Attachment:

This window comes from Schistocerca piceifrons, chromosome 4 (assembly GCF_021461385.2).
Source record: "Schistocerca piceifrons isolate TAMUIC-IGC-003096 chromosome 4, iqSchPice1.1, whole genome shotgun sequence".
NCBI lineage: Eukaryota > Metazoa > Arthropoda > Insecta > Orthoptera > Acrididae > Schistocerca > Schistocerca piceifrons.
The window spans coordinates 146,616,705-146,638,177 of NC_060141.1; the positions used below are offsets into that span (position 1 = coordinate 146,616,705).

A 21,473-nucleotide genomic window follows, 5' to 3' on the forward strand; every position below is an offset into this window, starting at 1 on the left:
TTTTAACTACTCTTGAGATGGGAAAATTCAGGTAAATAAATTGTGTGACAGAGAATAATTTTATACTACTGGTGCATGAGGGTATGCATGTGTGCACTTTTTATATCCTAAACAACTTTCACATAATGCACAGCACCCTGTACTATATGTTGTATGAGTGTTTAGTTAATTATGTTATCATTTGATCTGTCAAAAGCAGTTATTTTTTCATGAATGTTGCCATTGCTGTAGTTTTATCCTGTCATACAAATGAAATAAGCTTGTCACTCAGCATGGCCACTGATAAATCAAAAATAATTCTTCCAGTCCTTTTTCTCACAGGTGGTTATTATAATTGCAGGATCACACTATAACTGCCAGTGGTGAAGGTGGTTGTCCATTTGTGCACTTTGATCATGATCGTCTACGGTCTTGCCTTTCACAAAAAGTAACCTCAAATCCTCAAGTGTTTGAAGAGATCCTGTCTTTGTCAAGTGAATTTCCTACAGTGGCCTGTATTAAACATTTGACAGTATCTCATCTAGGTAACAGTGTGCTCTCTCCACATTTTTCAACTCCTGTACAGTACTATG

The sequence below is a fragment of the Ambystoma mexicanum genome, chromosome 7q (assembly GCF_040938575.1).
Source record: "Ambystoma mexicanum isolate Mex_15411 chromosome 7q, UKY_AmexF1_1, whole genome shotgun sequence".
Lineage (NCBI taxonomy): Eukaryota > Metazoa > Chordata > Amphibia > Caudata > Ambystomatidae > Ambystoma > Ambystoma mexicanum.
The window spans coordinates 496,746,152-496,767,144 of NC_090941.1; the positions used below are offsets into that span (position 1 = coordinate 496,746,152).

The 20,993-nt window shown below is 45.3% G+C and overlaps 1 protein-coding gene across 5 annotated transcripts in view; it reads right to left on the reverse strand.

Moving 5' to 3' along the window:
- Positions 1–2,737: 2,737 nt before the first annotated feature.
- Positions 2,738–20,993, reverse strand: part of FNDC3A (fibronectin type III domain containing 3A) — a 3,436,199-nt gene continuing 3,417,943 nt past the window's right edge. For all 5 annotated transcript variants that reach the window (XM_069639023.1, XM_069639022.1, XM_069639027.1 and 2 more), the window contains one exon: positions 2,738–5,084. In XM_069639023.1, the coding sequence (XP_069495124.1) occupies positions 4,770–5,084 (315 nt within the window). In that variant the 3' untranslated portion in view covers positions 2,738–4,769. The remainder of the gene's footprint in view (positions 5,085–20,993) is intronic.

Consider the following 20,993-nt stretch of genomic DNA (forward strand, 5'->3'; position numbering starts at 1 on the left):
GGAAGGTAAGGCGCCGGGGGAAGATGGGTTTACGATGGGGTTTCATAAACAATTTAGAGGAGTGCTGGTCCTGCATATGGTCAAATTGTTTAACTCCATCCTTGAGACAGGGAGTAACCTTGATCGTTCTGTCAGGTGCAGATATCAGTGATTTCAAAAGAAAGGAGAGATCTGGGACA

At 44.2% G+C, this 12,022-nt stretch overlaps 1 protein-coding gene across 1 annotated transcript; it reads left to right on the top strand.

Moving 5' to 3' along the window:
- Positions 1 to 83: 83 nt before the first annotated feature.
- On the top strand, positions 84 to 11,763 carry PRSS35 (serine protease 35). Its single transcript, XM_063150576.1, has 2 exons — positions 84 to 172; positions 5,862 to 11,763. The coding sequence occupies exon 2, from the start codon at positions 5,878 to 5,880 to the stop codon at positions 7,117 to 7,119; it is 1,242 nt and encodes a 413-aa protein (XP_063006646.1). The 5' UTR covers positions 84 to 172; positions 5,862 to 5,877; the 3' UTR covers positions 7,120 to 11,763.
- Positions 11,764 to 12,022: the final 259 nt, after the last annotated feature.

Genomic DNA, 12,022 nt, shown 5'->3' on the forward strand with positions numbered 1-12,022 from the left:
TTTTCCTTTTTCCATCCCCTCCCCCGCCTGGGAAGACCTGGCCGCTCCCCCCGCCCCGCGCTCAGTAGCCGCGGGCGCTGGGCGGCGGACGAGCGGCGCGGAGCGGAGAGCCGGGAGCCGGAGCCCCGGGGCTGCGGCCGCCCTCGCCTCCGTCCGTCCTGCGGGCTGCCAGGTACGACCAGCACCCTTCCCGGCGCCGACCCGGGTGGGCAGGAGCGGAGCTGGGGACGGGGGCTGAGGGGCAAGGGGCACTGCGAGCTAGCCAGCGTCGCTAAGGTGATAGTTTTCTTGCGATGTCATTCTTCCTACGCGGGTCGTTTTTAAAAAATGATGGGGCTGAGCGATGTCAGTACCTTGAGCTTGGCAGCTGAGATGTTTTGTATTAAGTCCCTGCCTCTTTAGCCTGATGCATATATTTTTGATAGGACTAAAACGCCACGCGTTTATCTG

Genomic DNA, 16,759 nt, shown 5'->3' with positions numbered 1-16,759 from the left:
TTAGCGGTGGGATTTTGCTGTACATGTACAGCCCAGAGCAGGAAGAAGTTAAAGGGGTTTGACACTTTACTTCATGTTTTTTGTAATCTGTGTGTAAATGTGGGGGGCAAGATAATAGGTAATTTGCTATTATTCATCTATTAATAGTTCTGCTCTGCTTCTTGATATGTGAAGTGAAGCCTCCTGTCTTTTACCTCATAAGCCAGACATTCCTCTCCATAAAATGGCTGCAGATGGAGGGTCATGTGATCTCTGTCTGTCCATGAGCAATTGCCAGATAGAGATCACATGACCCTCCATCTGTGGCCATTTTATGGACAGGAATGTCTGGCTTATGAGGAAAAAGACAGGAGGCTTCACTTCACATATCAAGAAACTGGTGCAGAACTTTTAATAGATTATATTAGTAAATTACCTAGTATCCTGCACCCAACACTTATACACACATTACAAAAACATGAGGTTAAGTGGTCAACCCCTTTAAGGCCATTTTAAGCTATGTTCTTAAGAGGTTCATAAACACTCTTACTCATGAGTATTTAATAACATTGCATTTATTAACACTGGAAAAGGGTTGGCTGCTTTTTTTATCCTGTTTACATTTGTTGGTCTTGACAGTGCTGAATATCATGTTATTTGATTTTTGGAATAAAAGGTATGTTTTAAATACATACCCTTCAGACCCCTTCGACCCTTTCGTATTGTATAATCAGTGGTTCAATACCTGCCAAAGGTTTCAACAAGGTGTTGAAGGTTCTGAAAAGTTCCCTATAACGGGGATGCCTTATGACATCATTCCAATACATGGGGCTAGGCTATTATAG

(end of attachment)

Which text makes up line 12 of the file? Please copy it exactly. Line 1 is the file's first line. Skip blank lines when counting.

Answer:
Moving 5' to 3' along the window: